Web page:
RStudio:addins part 3 – View objects, files, functions and more with 1 keypress

May 26, 2018
By

(This article was first published on Jozef's Rblog, and kindly contributed to R-bloggers)

Introduction

In this post in the RStudio:addins series we will try to make our work more efficient with an addin for better inspection of objects, functions and files within RStudio. RStudio already has a very useful View function and a Go To Function / File feature with F2 as the default keyboard shortcut and yes, I know I promised automatic generation of @importFrom roxygen tags in the previous post, unfortunately we will have to wait a bit longer for that one but I believe this one more than makes up for it in usefulness.

The addin we will create in this article will let us use RStudio to View and inspect a wide range of objects, functions and files with 1 keypress.

The addins in action

The addins in action

Retrieving objects from sys.frames

As a first step, we need to be able to retrieve the value of the object we are looking for based on a character string from a frame within the currently present sys.frames() for our session. This may get tricky, as it is not sufficient to only look at parent frames, because we may easily have multiple sets of “parallel” call stacks, especially when executing addins.

An example can be seen in the following screenshot, where we have a browser() call executed during the Addin execution itself. We can see that our current frame is 18 and browsing through its parent would get us to frames 17 -> 16 -> 15 -> 14 -> 0 (0 being the .GlobalEnv). The object we are looking for is however most likely in one of the other frames (9 in this particular case):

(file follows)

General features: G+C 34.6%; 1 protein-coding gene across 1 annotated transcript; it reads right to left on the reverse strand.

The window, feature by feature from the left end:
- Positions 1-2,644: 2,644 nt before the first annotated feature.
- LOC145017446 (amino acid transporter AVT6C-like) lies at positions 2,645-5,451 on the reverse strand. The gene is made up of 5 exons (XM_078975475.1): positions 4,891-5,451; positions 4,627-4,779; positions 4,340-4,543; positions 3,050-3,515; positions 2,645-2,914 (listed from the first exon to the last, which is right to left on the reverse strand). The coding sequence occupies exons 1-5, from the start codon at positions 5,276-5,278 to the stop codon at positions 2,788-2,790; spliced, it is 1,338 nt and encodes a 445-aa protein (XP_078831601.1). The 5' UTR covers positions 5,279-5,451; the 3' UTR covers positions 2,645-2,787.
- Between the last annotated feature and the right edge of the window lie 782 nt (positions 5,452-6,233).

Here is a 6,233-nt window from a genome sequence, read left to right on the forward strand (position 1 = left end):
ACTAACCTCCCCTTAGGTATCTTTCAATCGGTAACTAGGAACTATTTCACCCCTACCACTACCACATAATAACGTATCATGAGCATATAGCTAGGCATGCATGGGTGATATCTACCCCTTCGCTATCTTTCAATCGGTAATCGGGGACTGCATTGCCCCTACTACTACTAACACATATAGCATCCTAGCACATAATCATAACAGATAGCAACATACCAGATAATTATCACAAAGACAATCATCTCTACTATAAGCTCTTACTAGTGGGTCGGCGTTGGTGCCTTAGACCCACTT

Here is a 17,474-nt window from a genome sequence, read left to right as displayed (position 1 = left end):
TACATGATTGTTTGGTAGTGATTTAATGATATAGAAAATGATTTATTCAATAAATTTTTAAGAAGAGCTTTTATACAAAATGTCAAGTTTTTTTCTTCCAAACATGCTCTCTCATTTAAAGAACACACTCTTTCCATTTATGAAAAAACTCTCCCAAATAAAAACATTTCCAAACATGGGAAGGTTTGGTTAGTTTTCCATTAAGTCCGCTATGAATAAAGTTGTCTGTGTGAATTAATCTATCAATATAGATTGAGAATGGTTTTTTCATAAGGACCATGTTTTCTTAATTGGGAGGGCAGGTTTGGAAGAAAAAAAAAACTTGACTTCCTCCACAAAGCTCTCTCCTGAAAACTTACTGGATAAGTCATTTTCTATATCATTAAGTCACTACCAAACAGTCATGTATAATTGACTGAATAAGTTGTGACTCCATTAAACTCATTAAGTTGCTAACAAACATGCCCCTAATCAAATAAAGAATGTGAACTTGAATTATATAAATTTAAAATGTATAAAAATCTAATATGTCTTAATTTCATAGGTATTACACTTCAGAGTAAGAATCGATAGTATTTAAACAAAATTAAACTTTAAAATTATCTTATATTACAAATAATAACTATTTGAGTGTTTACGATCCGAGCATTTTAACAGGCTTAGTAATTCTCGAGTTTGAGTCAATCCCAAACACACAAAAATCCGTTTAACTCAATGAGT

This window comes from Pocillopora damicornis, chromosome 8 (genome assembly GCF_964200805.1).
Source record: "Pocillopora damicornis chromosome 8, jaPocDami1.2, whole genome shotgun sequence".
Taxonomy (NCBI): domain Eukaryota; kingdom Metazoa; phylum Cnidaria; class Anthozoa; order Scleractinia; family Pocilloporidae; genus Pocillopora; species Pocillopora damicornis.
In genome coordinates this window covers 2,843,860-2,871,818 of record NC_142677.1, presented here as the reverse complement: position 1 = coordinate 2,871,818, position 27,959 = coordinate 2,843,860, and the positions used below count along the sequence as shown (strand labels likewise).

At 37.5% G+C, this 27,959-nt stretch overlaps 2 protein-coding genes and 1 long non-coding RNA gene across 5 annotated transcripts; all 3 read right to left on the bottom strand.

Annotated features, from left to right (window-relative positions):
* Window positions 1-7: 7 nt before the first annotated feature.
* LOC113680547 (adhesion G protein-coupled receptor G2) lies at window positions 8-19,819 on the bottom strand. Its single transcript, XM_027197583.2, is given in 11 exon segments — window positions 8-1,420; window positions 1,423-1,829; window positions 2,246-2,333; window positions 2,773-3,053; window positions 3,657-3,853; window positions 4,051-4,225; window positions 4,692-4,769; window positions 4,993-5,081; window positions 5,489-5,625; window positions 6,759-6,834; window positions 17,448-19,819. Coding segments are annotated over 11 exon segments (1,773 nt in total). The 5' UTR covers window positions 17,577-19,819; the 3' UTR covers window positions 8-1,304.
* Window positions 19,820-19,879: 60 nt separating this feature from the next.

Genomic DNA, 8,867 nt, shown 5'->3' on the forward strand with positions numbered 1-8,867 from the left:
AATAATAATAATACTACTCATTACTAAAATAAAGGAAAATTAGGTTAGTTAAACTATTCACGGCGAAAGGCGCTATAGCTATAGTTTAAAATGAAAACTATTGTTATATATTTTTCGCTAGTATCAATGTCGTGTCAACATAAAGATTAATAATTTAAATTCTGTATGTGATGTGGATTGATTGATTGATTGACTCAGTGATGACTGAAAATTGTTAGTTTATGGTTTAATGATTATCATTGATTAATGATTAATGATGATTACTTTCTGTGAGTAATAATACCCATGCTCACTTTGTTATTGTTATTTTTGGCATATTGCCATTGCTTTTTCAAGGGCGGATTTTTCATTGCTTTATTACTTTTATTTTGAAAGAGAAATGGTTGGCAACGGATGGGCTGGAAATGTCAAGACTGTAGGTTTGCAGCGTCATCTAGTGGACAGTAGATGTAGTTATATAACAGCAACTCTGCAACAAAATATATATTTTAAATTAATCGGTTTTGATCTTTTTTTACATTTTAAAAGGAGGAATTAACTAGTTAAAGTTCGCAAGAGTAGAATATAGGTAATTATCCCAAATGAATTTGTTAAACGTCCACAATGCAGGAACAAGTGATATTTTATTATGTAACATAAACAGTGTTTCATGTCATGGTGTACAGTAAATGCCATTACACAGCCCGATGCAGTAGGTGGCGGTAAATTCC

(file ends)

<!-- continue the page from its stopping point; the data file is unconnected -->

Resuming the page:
Example of sys.frames

Example of sys.frames

getFromSysframes <- function(x) {
  if (!(is.character(x) && length(x) == 1 && nchar(x) > 0)) {
    warning("Expecting a non-empty character of length 1. Returning NULL.")
    return(invisible(NULL))
  }
  validframes <- c(sys.frames()[-sys.nframe()], .GlobalEnv)
  res <- NULL
  for (i in validframes) {
    inherits <- identical(i, .GlobalEnv)
    res <- get0(x, i, inherits = inherits)
    if (!is.null(res)) {
      return(res)
    }
  }
  return(invisible(res))
}

Viewing files, objects, functions and more efficiently

As a second step, we write a function to actually view our object in RStudio. We have quite some flexibility here, so as a first shot we can do the following:

  1. Open a file if the selection (or the selection with quotes added) is a path to an existing file. This is useful for viewing our scripts, data files, etc. even if they are not quoted, such as the links in your Rmd files
  2. Attempt to retrieve the object by the name and if found, try to use View to view it
  3. If we did not find the object, we can optionally still try to retrieve the value by evaluating the provided character string. This carries some pitfalls, but is very useful for example for
    • viewing elements of lists, vectors, etc. where we need to evaluate [, [[ or $ to do so.
    • viewing operation results directly in the viewer, as opposed to writing them out into the console, useful for example for wide matrices that (subjectively) look better in the RStudio viewer, compared to the console output